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Language of Prairie Dogs Includes Words for Humans
By Tania Soussan
06 December 2004
ALBUQUERQUE, N.M. (AP) _ Prairie dogs, those little pups popping in and out of holes on vacant lots and rural rangeland, are talking up a storm. They have different "words'' for tall human in yellow shirt, short human in green shirt, coyote, deer, red-tailed hawk and many other creatures.
They can even coin new terms for things they've never seen before, independently coming up with the same calls or words, according to Con Slobodchikoff, a Northern Arizona University biology professor and prairie dog linguist.
Prairie dogs of the Gunnison's species, which Slobodchikoff has studied, speak different dialects in Grants and Taos, N.M.; Flagstaff, Ariz.; and Monarch Pass, Colo., but they would likely understand one another, the professor says.
"So far, I think we are showing the most sophisticated communication system that anyone has shown in animals,'' Slobodchikoff said.
Slobodchikoff has spent the last two decades studying prairie dogs and their calls, mostly in Arizona, but also in New Mexico and Colorado.
Prairie dog chatter is variously described by observers as a series of yips, high-pitched barks or eeks. And most scientists think prairie dogs simply make sounds that reflect their inner condition. That means all they're saying are things like "ouch'' or "hungry'' or "eek.''
But Slobodchikoff believes prairie dogs are communicating detailed information to one another about what animals are showing up in their colonies, and maybe even gossiping.
Linguists have set five criteria that must be met for something to qualify as language: It must contain words with abstract meanings; possess syntax in which the order of words is part of their meaning; have the ability to coin new words; be composed of smaller elements; and use words separated in space and time from what they represent.
"I've been chipping away at all of these,'' Slobodchikoff said.
He and his students have done work in the field and in a laboratory. With digital recorders, they record the calls prairie dogs make as they see different people, dogs of different sizes and with different coat colors, hawks, elk. They analyze the sounds using a computer that dissects the underlying structure and creates a sonogram, or visual representation of the sound. Computer analysis later identifies the similarities and differences.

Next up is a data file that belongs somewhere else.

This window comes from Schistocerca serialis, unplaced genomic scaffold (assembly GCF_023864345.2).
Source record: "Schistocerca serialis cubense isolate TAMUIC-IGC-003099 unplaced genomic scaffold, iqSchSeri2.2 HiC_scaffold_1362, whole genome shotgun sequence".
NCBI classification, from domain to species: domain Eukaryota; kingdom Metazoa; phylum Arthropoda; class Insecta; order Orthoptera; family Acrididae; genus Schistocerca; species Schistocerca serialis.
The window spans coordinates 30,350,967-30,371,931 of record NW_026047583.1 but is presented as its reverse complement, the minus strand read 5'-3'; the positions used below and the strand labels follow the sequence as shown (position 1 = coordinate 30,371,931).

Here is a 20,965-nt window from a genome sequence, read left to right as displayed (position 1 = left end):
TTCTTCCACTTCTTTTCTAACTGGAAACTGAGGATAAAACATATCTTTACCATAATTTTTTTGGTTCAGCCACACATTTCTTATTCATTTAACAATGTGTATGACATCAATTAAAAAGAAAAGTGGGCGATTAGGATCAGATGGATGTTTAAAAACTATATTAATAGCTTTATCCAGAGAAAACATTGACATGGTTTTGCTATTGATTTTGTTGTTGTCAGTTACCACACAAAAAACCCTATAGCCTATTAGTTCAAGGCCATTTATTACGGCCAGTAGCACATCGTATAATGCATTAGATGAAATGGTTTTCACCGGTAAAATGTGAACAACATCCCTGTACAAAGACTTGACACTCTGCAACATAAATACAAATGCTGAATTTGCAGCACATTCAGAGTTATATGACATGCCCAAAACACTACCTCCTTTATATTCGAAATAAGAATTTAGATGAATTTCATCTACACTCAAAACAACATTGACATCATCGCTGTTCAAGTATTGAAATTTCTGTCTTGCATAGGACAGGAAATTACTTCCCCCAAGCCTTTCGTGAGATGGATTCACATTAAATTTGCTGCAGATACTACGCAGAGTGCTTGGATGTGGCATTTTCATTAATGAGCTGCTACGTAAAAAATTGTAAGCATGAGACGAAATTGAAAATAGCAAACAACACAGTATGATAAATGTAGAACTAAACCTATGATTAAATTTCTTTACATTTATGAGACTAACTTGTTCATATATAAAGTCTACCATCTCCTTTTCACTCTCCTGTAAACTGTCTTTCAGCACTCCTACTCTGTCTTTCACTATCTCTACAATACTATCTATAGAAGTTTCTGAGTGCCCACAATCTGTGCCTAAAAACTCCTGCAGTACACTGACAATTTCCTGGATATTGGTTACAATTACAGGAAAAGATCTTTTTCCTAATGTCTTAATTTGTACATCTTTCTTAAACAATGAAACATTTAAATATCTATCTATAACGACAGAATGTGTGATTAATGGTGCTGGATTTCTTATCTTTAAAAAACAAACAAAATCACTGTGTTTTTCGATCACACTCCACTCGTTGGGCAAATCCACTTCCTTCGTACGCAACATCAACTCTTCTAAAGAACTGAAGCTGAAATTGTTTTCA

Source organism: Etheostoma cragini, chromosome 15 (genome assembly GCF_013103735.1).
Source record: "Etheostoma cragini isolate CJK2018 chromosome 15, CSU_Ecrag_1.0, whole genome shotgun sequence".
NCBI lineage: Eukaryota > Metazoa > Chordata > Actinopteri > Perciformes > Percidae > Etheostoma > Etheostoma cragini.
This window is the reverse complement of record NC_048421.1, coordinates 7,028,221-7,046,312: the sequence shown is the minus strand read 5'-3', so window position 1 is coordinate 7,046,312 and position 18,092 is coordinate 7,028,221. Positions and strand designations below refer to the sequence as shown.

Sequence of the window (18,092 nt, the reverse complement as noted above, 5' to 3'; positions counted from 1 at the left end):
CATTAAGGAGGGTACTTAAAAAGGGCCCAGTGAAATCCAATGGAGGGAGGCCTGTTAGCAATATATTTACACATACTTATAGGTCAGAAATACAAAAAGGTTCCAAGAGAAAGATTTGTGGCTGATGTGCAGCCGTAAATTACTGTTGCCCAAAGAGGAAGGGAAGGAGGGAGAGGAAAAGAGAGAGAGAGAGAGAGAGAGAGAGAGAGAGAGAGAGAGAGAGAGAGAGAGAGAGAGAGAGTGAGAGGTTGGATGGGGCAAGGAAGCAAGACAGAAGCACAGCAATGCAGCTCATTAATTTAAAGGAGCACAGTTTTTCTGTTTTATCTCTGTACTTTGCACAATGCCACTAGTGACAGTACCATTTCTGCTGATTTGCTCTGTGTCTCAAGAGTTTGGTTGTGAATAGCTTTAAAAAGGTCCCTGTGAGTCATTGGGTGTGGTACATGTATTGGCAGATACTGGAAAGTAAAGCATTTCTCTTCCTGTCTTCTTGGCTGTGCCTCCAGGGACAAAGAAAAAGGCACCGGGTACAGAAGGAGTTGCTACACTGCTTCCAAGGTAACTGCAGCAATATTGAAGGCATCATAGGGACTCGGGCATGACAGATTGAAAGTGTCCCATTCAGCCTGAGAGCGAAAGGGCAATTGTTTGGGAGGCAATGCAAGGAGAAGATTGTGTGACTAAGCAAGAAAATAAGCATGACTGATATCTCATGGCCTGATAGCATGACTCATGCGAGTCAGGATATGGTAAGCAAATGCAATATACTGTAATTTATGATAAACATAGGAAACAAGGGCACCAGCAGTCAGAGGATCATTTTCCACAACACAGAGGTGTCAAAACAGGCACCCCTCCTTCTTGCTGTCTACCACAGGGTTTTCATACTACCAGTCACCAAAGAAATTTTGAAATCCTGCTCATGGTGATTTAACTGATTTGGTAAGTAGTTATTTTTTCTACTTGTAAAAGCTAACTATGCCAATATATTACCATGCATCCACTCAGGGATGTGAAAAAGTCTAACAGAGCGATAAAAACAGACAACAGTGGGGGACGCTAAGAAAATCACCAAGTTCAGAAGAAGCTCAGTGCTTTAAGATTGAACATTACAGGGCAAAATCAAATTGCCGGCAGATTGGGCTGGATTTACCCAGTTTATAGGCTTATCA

The prairie dogs have calls for various predators but also for elk, deer, antelope and cows.
"It's as if they're trying to inform one another what's out there,'' Slobodchikoff said.
So far, he has recorded at least 20 different "words.''
Some of those words or calls were created by the prairie dogs when they saw something for the first time. Four prairie dogs in Slobodchikoff's lab were shown a great-horned owl and European ferret, two animals they had likely not seen before, if only because the owls are mostly nocturnal and this kind of ferret is foreign. The prairie dogs independently came up with the same new calls.
In the field, black plywood cutouts showing the silhouette of a coyote, a skunk and an oval shape were randomly run along a wire through the prairie dog colony.
"There are no black ovals running around out there and yet they all had the same word for black oval,'' Slobodchikoff said.
He guesses the prairie dogs are genetically programmed with some vocabulary and the ability to describe things.
Slobodchikoff has also played back a recorded prairie dog alarm call for coyote in a prairie dog colony when no coyote was around. The prairie dogs had the same escape response as they did when the predator was really there.
"There's no coyote present, but the prairie dogs hear this and they say, 'Oh, coyote. Better hide,''' Slobodchikoff said.
Computer analysis has been able to break down some prairie dog calls into different components, suggesting the critters have yet another element of a real language.
"We're chipping away with this at the idea that animals don't have language,'' Slobodchikoff said.